Arianna Huffington’s much ballyhooed The Huffington Post (to be know hereafter as THP) opened its doors today to great fanfare, (front page of the Style section in The Washington Post) and scads of accumulated posts from the hundreds of contributors. There’s a lot to wade through, so let’s have at it.
Overall the site is very inviting to the casual reader. The layout is tight and makes good use of excepts. Selected blog posts down the left side of the front page, headlines and splashy tabloid-ish stuff on the right. Compared to sites like The Nation, Slate, or National Review Online it’s much more blog-like. It does got to show that you can extend the generic blog layout into something appealing with the judicious use of design.
The Huffington Post (THP) is powered by Movable Type software so it’s able to offer the kind of features (permalinks, comments, trackbacks, etc.) blog readers have come to expect, rather than having a subset of these functions bolted onto a content management system like the previously mentioned news magazines. Comments are allowed only in the news section, not the blog section where the “celebrity” bloggers post, and they’re moderated throughout. Whether this will create an echo chamber remains to be seen, but even if it doesn’t it will be interesting to see how long comments remain a feature.
The Lawyers Chime In
THP has an extended Terms of Service which can be summarized as follows: Don’t rely on THP for anything; THP owes you nothing; nothing here should be relied on in your decision making; and THP content is copyrighted 5 ways to Sunday. Actually the THP terms of service are fairly standard, but they do contain wording in Section 4 and Section 5 which would seem to prohibit services like Bloglines from displaying THP content.
THP’s most notable contributions (in terms of quality) come from those who are already regulars (or semi-regulars) in the online world like humorists, columnists, reporters, analysts, etc. For example, Harry Shearer looks to be bringing his quirky media analysis (Found Objects) from his own website to a column called Eat the Press.
The Newswire section is where the professionals ply their trade. Former Drudge Report collaborator Andrew Brietbart helms The Newswire. Brietbart and other staffers post without attribution [example] (as opposed to everyone else at THP), but it’s these uncredited contributors who brings more to the mix than anyone else at THP. If the celebrities are THP’s sizzle, Brietbart and crew are THP’s steak and potatoes. Open for moderated comments and trackbacks from the beginning, The Newswire is the portion of the site that garnered pre-release speculation of a battle with Drudge. Given the lack of annoying popups, the dedicated RSS and Atom feed, the comments/trackbacks, and Brietbart’s history at Drudge, The Newswire might actually be worth watching closely.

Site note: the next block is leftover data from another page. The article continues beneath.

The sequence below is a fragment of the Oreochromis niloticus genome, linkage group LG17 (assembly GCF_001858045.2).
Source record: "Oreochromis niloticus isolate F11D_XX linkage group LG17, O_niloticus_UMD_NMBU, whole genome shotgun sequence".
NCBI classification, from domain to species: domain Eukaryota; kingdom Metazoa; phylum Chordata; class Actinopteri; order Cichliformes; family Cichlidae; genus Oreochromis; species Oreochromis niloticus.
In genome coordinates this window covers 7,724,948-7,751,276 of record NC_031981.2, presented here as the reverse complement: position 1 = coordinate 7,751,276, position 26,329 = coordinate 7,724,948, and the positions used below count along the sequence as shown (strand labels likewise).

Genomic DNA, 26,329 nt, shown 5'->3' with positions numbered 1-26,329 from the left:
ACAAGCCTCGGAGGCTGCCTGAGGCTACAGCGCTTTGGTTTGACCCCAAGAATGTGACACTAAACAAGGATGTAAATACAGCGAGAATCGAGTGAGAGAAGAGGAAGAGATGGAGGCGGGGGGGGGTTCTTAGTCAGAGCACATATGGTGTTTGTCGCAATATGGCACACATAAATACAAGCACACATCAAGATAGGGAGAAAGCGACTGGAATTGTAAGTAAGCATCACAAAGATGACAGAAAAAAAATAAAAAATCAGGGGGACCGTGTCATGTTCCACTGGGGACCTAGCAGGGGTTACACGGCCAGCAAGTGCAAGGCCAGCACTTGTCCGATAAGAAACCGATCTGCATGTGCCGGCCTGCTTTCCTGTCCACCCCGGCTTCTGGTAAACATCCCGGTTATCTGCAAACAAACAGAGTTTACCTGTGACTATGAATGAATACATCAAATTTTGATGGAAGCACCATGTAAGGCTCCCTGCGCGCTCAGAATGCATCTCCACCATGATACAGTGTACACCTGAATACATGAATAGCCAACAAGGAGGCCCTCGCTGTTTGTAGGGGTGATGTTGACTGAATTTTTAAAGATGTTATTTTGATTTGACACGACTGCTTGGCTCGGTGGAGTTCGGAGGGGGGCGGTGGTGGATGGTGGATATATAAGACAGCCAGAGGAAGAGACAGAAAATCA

The celebrity bloggers. Whether there’s 300, 250, or 10 of them who really cares? For example, Julia Louis-Dreyfus and Brad Hall write three short paragraphs on gay marriage that are as memorable as Hall’s post-SNL career. That single entry is a metaphor for the problem with the celebrity section as a whole, it’s a cacophony of voices popping in and out and random intervals. There’s no sense of community or even continuity. I rarely find myself wondering what THP contributor John Cusack has to say about a particular topic, but unless it’s freshly posted at THP (within the last few hours), chances are I’d never find it – even if I were looking. Contrast that with the few celebrities that have actually settled down in the blogosphere; Wil Wheaton, for example, I always know where to find them.
On the first day I’ve seen several posts such as, Foxman Responds to Hip Hop Impresario Simmons, that fail to link to the THP story to which they are responding. From a readability perspective, this is an unforgivable sin. It’s also a bit comical that THP has fallen hard in to self-reverence on only their first day of operation.
Overall the right side of the page at THP (The Newswire) looks to be worth monitoring, while the left side of the page (The Blog) looks to be worth gawking at. It’s worth noting that their blogroll includes most of the Technorati Top 100, with a few notable (**cough**, #75, **cough**) exceptions, so they could make just a little improvement in that regard.
- Number of posts by Technnophobe and or Technical Illiterates: 3
Number of posts by history rewriting megalomaniacs: 4